China’s market economy, shadow banking and the frequency of growth slowdown

Vo Phuong Mai Le, Kent Matthews, David Meenagh, Patrick Minford, Zhiguo Xiao

Research output: Journal PublicationArticlepeer-review

8 Citations (Scopus)
50 Downloads (Pure)


The activity of the Shadow Banks in China has been the subject of considerable interest in recent years. Total shadow banking lending has reached over 60% of GDP and has grown faster than regular bank lending. It has been argued that unregulated shadow banking has fuelled a credit boom that poses a risk to the stability of the financial system. This paper estimates a model of the Chinese economy using a DSGE framework that accommodates a banking sector that isolates the effects of lending to the private sector including shadow bank lending. A refinement of the model allows for bank lending including lending by the shadow banks to affect the credit premium on private investment. The main finding is that while financial shocks are significant, it is real shocks that dominate. The model is used to simulate the frequency of growth slowdowns in China and concludes that these are more likely to be driven by real sector shocks rather than financial sector, including shadow bank shocks. This paper differs from other applications in its use of indirect inference to test the fitted model against a three-equation VAR of inflation, output gap and interest rate.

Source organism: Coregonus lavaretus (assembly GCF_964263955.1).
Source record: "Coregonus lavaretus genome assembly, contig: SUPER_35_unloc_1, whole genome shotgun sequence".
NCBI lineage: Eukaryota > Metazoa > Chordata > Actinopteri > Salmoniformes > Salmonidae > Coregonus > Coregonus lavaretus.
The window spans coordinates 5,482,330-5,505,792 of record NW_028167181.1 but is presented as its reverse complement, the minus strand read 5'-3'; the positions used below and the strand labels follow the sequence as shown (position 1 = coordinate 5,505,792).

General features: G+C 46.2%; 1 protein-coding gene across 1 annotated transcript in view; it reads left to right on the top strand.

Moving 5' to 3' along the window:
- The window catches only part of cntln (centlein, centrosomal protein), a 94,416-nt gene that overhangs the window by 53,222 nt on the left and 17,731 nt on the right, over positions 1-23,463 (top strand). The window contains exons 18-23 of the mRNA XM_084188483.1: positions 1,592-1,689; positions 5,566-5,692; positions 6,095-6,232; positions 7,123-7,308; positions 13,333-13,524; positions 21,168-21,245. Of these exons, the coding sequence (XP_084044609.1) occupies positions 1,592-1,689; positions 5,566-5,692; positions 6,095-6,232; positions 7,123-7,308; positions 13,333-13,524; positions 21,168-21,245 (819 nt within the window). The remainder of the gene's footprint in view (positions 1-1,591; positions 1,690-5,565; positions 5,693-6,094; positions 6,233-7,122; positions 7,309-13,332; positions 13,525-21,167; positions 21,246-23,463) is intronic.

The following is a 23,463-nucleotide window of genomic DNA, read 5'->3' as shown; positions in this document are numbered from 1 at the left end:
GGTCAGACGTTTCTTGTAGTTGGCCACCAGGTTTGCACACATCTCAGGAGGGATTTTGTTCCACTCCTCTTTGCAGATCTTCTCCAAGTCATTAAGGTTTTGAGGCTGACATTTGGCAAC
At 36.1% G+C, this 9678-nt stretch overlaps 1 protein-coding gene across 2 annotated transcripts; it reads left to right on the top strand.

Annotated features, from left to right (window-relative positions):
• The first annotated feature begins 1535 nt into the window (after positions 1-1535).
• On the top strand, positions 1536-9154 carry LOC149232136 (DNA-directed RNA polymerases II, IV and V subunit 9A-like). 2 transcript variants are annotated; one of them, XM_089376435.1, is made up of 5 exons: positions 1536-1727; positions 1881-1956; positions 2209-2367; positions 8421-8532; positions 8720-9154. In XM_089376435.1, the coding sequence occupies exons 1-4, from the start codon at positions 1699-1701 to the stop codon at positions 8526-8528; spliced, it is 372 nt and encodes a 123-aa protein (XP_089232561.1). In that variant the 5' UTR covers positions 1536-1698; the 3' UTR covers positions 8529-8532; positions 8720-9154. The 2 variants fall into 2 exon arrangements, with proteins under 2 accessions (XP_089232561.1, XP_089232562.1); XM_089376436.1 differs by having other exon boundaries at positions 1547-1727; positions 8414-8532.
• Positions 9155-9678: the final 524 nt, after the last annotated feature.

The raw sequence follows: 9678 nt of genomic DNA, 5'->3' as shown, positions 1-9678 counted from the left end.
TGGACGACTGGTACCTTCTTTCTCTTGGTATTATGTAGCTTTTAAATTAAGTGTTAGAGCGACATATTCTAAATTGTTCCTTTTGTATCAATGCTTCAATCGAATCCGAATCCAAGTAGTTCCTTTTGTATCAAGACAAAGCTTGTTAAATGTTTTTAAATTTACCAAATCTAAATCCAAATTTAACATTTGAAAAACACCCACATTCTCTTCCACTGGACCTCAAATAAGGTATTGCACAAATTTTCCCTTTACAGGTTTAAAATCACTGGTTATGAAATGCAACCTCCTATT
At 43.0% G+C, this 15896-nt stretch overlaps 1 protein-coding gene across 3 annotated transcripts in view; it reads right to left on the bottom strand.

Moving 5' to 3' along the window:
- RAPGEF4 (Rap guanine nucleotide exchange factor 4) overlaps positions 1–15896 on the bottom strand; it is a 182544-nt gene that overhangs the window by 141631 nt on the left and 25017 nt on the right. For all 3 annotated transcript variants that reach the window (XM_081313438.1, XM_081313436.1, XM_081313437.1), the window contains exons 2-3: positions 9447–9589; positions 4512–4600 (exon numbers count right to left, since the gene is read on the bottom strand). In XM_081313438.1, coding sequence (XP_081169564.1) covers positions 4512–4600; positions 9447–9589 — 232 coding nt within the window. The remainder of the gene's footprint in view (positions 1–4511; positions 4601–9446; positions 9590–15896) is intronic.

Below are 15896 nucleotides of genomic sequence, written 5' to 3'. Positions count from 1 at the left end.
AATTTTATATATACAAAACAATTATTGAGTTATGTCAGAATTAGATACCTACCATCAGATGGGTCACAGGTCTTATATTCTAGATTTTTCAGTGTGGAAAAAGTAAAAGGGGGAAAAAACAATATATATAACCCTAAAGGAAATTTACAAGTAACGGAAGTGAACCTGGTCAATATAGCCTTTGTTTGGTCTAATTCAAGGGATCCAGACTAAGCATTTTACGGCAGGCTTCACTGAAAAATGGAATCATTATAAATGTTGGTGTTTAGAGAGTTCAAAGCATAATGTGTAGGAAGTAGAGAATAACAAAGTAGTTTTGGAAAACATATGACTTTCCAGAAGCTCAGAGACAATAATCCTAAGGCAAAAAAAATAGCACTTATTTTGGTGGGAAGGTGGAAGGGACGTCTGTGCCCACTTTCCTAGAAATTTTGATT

Original languageEnglish
Pages (from-to)420-444
Number of pages25
JournalManchester School
Issue number5
Publication statusPublished - Sept 2021


  • China
  • DSGE model
  • crises
  • indirect inference
  • shadow banking

ASJC Scopus subject areas

  • Economics and Econometrics


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